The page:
Life is not simple. We are born, we grow, and we get older, but everything that happens in between is variable and individual to each of us.
Much like sex.
Sex, in its simplest form, is relatively straightforward, too. But the reality of it, when it’s played out in our lives, is anything but.
Recently I watched the new Netflix series, “Sex Education.” I laughed out loud, and got a little teary-eyed and felt pretty awkward. I was also really blown away by its ability to grasp the complexity of sex and talk about it.
Often, attempts to address the topic of sex education on screen revolve around a relationship, usually between a man and a woman, where the sex isn’t quite working out or maybe isn’t happening at all. In more recent years, television shows and films have tackled the topics of pregnancy and abortion. Some teen dramas have shown with more realistic portrayals of sex, but none like this.
The reason I admire “Sex Education” so much is because of how far it dares to go. The eight-episode series covers a wide breadth of topics in detail. It explores masturbation, body shaming, body image (especially around genitals), revenge porn, sexual harassment, and bullying. It examines slut-shaming, sexual repression, sexual identity, abortion, female sexual empowerment, gender, sexual repression and trauma, same-sex relationships, consent — and the bit I was most excited about — vaginismus.
Perhaps you’ve watched a film or show that also covered vaginismus, or another female reproductive or menstrual-related condition — but to dedicate an entire episode to it? And to name it, rather than just glossing over it as some mysterious female issue? That’s a big deal in my books.
I found out what vaginismus was when I interviewed a guest for my podcast a year or so ago. I found out what endometriosis was when I was 23. I found out what interstitial cystitis was two years ago. I have suffered, and still suffer at certain points, with all of these conditions, starting in my late adolescence.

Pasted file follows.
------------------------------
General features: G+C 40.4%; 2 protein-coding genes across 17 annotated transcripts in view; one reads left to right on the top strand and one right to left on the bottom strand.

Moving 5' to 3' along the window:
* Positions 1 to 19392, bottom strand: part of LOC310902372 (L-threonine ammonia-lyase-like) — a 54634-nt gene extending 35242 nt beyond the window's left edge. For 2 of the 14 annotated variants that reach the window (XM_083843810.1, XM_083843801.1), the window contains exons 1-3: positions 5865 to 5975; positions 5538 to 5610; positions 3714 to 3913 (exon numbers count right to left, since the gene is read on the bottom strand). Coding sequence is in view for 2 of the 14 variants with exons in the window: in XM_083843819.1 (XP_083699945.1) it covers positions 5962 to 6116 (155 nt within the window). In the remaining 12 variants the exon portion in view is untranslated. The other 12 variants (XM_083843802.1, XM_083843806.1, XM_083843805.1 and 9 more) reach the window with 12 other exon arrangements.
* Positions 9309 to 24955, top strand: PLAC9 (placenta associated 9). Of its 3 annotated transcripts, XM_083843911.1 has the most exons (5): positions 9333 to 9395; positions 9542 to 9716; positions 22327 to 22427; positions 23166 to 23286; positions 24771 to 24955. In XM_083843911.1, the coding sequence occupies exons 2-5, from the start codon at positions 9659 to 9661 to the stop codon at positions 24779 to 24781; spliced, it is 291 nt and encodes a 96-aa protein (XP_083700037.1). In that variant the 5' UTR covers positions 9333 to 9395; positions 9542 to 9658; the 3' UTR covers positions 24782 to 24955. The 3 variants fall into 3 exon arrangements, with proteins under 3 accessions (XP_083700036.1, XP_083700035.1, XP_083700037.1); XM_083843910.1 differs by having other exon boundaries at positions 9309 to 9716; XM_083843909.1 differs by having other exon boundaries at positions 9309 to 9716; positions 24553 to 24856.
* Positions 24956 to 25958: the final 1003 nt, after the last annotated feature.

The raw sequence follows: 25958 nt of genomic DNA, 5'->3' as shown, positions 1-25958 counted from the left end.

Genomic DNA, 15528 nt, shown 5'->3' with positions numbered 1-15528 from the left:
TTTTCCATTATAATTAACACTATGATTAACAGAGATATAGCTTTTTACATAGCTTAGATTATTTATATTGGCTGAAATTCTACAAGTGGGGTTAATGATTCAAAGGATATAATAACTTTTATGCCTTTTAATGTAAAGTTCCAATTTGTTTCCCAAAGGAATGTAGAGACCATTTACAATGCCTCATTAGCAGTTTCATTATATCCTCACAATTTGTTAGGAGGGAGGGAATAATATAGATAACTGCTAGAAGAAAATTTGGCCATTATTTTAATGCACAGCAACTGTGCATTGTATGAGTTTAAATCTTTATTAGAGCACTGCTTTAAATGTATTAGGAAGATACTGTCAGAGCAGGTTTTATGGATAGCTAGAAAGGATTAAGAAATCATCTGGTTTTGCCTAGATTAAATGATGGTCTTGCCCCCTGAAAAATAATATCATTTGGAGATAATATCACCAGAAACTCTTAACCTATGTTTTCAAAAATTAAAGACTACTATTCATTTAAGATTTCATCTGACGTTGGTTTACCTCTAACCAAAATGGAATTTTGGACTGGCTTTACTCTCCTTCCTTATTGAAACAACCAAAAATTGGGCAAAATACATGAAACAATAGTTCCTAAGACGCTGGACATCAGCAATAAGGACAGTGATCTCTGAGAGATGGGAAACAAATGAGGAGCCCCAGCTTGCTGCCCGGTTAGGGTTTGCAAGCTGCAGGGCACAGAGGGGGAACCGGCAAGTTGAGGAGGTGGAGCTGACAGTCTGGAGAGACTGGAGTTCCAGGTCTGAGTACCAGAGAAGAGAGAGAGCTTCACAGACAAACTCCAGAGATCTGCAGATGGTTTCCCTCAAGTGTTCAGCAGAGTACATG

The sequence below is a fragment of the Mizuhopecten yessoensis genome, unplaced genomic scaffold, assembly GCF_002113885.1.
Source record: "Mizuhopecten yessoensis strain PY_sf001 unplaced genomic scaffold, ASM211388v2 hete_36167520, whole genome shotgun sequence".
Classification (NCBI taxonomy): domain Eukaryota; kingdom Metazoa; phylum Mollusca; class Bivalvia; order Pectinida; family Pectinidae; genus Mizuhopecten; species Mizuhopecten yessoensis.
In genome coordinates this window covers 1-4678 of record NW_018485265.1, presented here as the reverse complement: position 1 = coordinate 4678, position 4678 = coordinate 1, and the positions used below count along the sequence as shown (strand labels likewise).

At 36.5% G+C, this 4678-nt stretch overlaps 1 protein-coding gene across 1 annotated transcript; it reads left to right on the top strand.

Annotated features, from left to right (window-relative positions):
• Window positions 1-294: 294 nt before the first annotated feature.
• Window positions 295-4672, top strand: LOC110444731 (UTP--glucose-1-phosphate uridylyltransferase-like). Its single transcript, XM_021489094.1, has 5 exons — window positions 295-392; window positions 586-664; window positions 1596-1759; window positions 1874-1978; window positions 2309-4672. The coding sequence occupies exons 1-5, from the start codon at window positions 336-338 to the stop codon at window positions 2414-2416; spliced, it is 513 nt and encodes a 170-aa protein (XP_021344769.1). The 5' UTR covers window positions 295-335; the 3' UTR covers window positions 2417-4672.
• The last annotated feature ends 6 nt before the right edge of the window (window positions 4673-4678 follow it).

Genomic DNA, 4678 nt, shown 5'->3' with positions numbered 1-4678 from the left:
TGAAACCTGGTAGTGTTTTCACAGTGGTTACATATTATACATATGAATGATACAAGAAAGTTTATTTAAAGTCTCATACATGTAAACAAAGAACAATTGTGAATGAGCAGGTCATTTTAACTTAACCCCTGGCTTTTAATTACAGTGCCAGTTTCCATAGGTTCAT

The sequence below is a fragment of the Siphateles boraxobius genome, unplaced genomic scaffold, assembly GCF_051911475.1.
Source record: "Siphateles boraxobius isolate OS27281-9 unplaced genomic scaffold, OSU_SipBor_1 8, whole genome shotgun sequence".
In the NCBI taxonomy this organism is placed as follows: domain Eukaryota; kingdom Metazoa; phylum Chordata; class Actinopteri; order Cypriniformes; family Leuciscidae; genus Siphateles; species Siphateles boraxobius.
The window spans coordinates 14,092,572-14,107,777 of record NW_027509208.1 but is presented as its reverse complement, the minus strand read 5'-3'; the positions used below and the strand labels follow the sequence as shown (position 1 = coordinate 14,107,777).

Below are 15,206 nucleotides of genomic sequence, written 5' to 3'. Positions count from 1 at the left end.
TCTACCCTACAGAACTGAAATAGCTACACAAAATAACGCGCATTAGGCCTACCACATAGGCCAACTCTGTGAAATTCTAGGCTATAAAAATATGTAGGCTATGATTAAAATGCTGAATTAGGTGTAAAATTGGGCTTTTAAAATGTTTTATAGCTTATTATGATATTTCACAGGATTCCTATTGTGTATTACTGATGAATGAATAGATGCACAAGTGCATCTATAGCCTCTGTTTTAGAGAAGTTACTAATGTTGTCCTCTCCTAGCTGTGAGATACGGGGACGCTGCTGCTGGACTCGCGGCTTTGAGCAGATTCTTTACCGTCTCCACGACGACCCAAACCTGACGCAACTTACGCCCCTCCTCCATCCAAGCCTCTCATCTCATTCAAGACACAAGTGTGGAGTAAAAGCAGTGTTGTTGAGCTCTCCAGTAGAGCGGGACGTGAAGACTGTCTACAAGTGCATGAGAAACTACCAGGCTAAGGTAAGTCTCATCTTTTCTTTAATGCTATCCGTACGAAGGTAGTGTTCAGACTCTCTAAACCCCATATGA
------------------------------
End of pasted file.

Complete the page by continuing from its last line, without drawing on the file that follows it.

I had sex education. I knew what a penis was and I knew what a vagina was. I knew what sex was and I knew I was going to have a period. I also knew not to get pregnant. That’s where it ended. I, like many others, had to go on a long and lonely search for almost a decade, to discover what I was experiencing. Now, potentially millions of teenagers are waking up to the news that their genitalia is normal and nothing to be ashamed about, that they should report sexual bullying, that it’s OK for girls to masturbate, that the pain they’re experiencing during sex isn’t normal.
My younger cousins are at an age where sex is soon to be, if not already, on their radar. While there are some pretty intense sex scenes in “Sex Education,” I’d be happy if my cousins watched it because I feel like this version of sex ed represents a more honest and realistic view of sex and our bodies.
This is what we need in schools today. We can’t teach kids basic anatomy and expect them to work out the rest for themselves – especially when doctors are taking seven and a half years to diagnose endometriosis in the U.K. alone and dismiss women because our pain is less “believable.”
Until our school systems catch up, I urge you to share your story. Speak up, help to educate others, don’t let other young people face decades of silent suffering because no one told them that painful sex wasn’t normal. Times are changing, and we need to change with them.
Note: Endometriosis News is strictly a news and information website about the disease. It does not provide medical advice, diagnosis, or treatment. This content is not intended to be a substitute for professional medical advice, diagnosis, or treatment. Always seek the advice of your physician or other qualified health provider with any questions you may have regarding a medical condition. Never disregard professional medical advice or delay in seeking it because of something you have read on this website. The opinions expressed in this column are not those of Endometriosis News or its parent company, BioNews Services, and are intended to spark discussion about issues pertaining to endometriosis.
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